1- Limit Your Driving
- Avoid driving during peak traffic periods when stop-and-go traffic is at its worst.
- Try not to drive at all, especially during the morning and early afternoon.
- Plan ahead, organize your trips. Combine several errands into one trip.
- Take your lunch to work to avoid lunch trips.
- Consider other commute options such as public transit, shared-ride, and teleworking at home.
2- Drive Emission wise
- If you must drive, use the least polluting of your vehicles.
- Where available, use clean fuels. Avoid excessive idling, and areas of congestion.
- Stop and start evenly.
- Drive at a steady speed. Drive at medium speeds. Use your air conditioner wisely.
- Travel light.
- Consider fuel efficiency and emissions when buying a new car.
3- Refuel Carefully
- Refuel after 6:00 p.m., if possible.
- Avoid spills and don’t try to top off your tank.
4- Maintain Your Vehicle
- Engine performance, emission control systems, and tire inflation are important.
- Don’t remove or tamper with pollution controls. Comply with the local auto inspection and emissions testing program.
- Follow your owner’s manual.
- Get regular engine tune-ups and car maintenance checks.
- Use an energy-conserving grade of motor oil. An EC multigrade can improve your mileage by as much as 1.5 percent.
5- Live Emissions wise
- Buy low emission household products.
- Buy electric or fuel-efficient motorized equipment.
- Conserve electricity.
- Avoid spilling gas when refueling gasoline-powered lawn, garden, farm, and construction equipment and boats.
- Properly dispose of household paints solvents, and pesticides.
- Seal containers tightly.
- Reduce waste.
6- Delay or Reschedule Lawncare
- Reschedule or delay lawn care employing gas-powered equipment until after 6:00 p.m. An old 2-cycle gas-powered lawn mower produces as much pollution when it is operating as 70 new cars.
7- Postpone Oil-Based Paint and Solvent Use
- Where possible, use aqueous (water) based products.
- Avoid oil-based paint and solvent use on days when elevated ozone levels are expected.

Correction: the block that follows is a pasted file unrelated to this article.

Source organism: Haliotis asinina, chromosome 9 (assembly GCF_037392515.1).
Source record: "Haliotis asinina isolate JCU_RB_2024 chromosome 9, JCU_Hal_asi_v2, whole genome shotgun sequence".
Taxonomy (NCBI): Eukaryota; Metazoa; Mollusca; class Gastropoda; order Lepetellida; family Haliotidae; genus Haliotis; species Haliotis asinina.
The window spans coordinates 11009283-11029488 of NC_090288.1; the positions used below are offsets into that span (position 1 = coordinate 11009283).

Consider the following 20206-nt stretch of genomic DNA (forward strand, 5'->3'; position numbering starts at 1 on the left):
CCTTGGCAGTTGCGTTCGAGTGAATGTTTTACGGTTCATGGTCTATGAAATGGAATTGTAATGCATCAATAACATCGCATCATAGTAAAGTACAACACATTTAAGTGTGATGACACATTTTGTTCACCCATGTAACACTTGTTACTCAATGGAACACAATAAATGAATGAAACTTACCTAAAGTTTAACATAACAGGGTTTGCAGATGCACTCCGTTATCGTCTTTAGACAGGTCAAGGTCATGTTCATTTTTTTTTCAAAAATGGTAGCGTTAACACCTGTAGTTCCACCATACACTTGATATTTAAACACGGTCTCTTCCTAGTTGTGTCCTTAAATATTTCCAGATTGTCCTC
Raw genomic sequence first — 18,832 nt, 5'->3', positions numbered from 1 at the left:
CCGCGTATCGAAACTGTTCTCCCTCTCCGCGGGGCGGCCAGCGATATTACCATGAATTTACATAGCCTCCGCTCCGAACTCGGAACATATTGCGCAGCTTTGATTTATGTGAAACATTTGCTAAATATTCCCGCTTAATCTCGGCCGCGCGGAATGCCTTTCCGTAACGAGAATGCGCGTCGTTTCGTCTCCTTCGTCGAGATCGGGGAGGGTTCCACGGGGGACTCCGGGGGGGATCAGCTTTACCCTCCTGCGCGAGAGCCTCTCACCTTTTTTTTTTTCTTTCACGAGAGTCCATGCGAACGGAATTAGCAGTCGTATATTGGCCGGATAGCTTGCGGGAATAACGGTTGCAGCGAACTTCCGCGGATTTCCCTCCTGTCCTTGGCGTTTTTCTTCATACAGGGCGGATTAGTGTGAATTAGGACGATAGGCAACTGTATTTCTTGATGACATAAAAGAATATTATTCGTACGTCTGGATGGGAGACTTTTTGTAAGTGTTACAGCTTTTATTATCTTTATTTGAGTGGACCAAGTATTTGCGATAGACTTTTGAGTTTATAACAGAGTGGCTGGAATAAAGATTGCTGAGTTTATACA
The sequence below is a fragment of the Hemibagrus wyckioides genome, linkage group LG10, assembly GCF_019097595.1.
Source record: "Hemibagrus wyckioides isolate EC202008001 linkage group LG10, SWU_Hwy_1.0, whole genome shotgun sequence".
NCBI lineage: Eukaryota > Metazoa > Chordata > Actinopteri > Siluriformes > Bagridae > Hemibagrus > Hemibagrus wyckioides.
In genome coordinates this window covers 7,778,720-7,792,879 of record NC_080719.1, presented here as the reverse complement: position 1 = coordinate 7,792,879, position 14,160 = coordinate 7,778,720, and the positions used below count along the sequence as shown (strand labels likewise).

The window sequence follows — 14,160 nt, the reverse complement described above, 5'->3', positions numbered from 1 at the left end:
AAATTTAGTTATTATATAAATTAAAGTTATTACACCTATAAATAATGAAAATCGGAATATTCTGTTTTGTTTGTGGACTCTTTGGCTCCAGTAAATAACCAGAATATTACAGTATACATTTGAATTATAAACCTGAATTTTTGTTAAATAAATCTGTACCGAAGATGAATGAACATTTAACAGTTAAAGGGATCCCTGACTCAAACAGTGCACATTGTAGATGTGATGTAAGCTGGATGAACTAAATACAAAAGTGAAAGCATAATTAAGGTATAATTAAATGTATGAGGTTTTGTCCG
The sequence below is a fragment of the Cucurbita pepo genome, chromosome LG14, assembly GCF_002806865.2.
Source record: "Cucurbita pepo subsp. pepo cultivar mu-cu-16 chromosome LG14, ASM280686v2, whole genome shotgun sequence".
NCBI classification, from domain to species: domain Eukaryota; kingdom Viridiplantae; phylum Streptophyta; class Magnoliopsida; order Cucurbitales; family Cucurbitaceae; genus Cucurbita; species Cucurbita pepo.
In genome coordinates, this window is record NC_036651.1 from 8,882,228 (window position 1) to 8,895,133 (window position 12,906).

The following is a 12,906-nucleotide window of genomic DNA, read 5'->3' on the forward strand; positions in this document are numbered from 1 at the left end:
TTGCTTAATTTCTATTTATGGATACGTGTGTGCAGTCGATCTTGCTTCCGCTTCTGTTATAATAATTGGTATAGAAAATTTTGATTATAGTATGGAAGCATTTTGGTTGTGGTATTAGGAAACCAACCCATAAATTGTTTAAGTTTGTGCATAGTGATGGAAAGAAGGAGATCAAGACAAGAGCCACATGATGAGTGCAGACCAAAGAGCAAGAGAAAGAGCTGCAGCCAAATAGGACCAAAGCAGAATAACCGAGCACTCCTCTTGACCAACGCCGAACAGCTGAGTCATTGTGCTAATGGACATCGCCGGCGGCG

8- Barbecue with Electric or Chimney Starters
- Avoid the use of lighter fluid, since it vaporizes into the air and can contribute to ozone formation.
- Your food will also taste better.
9- Conserve Energy in Your Home
- Conserving electricity reduces air pollution caused by power plants.
- Purchase energy efficient heating and air-conditioning systems.
- Purchase energy efficient appliances.
- Make sure you home is well-insulated.
- Be mindful of energy conservation when you set your thermostat.
- Purchase energy efficient lighting.
- Purchase Energy Star labeled office equipment. Each year, enough electricity can be saved by using Energy Star labeled office equipment in a single home office (with a computer, printer, and fax) to light an entire home for more than 2 years.
- Where available, participate in your local energy conservation programs.
10- Spread the Word
- Learn about local efforts and issues.
- Learn what you can do to help clear the air.
- Share what you learn.
- Let people know you care.
- Join a community group that is working to improve air quality.
- Improve air quality through voluntary actions.
- Creat a public awareness and promote individual responsibility through education.
- Provide credible measures of air quality improvement efforts.